Murder on the Serpentine: A Charlotte and Thomas Pitt Novel
Sir John Halberd is found dead in the Serpentine Lake in Hyde Park, London. Thomas Pitt, head of Special Branch, is called to see Queen Victoria who directs him to learn the details of this man’s death. Although Special Branch does not normally deal with obvious police problems, when the queen calls, nothing is obvious.
Thomas Pitt’s history with law enforcement and his discreet behavior make him a logical choice to answer the queen’s summons. And thus starts the current Anne Perry mystery with her popular characters, Thomas and Charlotte Pitt. A creative couple when it comes to resolving criminal problems, this one is different because of the need for discretion. Thomas realizes he cannot include Charlotte in this case and that is disturbing, indeed.
Charlotte, being the perceptive woman she is, realizes something deep is happening and she begins to dig into the problem. Once Charlotte has wheedled the name of John Halberd from her husband, and knows the public explanation of his death, she quickly determines that regardless of Thomas’s reluctance to share his goal, she will hunt for reasons for the man’s death through her social connections.
Perry is skilled at character development and shows the various levels of society through the eyes of her characters. No two are the same and this is one of the strengths of her story.
It should be noted that in previous Pitt novels, Perry developed Charlotte’s character with a sense of quality in helping her husband. In this story, Charlotte comes across as a snoopy little wife who is running around behind her husband’s back to help him solve this puzzle in spite of his desire to keep her away from it.
With the help of her sister, Emily, Charlotte discovers that Sir John’s death was perhaps not the simple accident it was reported; that there are vague facts surrounding the event. In Emily’s social circle, Charlotte meets Walter and Felicia Whyte; Alan and Delia Kendrick; and a variety of other upper class socialites who may each play a role in Sir John’s demise.
As Thomas pursues his investigation from another direction, additional facts begin to surface indicating that bigger international events may be at the basis of his death and the finger starts to point to one of the socially elite. As Thomas determines unequivocally that Sir John’s death was the result of murder, not accident, the facts that surface focus directly toward Alan Kendrick.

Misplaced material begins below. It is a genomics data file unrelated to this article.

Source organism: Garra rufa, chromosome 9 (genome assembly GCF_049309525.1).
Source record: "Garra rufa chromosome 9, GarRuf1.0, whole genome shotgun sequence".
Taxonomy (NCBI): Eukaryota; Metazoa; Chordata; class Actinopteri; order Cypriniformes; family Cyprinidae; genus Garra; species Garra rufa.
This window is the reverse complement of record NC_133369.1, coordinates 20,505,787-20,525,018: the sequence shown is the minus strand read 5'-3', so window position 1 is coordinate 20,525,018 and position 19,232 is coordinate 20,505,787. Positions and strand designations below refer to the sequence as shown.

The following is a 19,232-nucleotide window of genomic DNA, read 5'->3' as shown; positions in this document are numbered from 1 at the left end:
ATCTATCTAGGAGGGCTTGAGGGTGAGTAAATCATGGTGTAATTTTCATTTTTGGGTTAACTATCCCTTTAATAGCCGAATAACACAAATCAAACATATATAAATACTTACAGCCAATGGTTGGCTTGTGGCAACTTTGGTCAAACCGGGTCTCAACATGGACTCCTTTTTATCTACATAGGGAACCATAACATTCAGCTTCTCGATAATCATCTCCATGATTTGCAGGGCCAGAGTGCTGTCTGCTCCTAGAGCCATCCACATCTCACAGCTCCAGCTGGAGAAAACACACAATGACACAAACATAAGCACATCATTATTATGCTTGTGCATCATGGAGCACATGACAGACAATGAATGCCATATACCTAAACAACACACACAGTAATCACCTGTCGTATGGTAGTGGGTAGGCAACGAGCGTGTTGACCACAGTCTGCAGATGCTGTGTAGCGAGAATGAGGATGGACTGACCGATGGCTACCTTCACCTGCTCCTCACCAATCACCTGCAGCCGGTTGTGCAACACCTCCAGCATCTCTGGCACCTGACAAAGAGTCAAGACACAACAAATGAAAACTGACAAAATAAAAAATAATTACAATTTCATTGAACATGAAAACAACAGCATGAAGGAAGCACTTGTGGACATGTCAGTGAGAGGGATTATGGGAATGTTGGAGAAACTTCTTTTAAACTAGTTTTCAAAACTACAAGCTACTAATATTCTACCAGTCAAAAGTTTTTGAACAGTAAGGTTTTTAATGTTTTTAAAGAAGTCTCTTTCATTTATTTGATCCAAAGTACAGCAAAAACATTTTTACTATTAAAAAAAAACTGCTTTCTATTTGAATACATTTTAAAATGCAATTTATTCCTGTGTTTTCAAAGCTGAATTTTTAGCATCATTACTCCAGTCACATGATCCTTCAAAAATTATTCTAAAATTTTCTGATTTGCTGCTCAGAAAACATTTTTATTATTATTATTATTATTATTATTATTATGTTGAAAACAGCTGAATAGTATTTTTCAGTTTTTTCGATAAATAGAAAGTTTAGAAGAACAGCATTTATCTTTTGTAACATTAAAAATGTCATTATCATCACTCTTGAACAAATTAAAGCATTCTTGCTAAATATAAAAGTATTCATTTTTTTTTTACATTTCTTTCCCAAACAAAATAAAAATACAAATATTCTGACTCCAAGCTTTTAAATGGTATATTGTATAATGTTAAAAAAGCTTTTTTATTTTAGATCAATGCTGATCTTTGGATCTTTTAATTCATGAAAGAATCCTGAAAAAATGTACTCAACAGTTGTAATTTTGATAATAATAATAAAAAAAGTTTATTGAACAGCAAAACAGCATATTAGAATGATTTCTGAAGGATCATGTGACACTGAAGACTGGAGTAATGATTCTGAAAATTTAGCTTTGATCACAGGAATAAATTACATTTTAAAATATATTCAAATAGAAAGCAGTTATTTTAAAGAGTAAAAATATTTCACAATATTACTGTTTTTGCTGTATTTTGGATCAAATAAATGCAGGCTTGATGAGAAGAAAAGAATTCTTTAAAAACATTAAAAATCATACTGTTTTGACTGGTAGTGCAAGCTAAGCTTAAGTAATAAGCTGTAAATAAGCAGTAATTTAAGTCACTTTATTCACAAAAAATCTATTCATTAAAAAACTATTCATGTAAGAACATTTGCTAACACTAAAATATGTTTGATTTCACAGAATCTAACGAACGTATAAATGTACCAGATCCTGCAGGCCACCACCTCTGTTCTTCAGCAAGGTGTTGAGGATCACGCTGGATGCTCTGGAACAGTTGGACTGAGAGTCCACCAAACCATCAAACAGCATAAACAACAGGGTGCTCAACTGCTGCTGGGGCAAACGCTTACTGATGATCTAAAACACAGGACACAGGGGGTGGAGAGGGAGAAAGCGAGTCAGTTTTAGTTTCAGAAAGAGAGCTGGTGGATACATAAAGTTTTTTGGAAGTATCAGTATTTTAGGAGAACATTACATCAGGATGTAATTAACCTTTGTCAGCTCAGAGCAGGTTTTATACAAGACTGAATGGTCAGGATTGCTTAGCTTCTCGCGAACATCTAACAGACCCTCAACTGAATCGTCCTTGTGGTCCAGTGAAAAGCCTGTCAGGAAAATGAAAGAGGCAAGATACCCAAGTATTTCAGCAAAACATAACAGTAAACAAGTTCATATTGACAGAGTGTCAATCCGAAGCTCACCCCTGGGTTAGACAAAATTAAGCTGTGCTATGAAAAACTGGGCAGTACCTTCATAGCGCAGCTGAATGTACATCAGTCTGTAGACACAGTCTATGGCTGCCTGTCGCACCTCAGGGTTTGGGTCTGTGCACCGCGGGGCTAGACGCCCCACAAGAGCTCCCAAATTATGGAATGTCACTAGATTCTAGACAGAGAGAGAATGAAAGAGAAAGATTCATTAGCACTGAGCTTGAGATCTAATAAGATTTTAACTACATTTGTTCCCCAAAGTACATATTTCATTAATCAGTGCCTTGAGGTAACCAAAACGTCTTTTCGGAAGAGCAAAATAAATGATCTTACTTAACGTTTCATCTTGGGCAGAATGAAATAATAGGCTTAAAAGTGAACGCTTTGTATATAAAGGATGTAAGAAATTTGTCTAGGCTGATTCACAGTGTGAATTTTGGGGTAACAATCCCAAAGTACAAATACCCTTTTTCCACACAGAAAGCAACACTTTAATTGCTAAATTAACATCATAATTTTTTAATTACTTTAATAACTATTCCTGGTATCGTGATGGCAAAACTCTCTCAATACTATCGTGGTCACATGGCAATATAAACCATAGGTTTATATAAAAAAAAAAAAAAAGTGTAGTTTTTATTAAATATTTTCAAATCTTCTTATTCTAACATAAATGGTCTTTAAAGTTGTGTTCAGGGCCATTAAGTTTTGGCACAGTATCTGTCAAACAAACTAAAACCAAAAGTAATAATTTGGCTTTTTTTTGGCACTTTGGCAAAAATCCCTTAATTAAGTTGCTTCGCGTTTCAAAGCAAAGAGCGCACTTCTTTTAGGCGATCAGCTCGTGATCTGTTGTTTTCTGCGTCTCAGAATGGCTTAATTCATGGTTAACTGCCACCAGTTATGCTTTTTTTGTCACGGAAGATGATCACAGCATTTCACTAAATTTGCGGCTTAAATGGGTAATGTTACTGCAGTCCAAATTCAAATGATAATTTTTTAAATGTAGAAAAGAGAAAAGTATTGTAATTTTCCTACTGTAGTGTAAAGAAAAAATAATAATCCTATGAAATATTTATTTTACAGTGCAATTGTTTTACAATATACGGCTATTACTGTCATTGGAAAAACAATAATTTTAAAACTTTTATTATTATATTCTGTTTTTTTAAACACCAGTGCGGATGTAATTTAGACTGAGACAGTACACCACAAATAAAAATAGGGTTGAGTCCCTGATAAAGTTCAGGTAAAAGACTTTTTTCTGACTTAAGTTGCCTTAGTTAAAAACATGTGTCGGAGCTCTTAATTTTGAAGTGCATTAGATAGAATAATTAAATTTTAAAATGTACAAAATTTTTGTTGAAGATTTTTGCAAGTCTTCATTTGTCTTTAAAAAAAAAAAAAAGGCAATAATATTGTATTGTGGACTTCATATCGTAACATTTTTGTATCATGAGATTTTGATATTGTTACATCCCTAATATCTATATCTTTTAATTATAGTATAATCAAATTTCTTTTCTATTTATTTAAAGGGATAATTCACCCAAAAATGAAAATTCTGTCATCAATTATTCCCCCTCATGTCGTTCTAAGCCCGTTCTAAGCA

Kendrick is a close confidante of the Prince of Wales, and that presents a major impediment to Thomas’s investigation. As Charlotte and Thomas both work the case from opposite ends of the spectrum, their discoveries bring them closer to the answer.
It is not until the death, an apparent suicide, of Delia Kendrick, that both parties bring their facts together to learn the truth of both deaths and who was responsible for them. Again, Charlotte agonizes over what role she may have played in this event that she had no control over.
The situation that opens the story—the death of Sir John Halberd and the summons by the Queen to involve Thomas Pitt—is a strong one. As the story progresses, it becomes a bit muddled and the end of the story disparages Thomas’s character. Perhaps Perry is setting the stage for additional Thomas and Charlotte Pitt stories, but the ending to this one feels forced and is a bit too convenient.
The international event that is thrown into the mix as the story progresses feels like it was tossed in just to give some additional interest to the events of the era. Perry gives away the murderer early in the book, leaving little mystery for the reader to uncover. Although she ties up the ends of the story and leaves nothing undetected, the story is not satisfying.
Perry fans will forgive her but perhaps her next effort will resurrect Thomas’s character to the high level of self-respect he is due.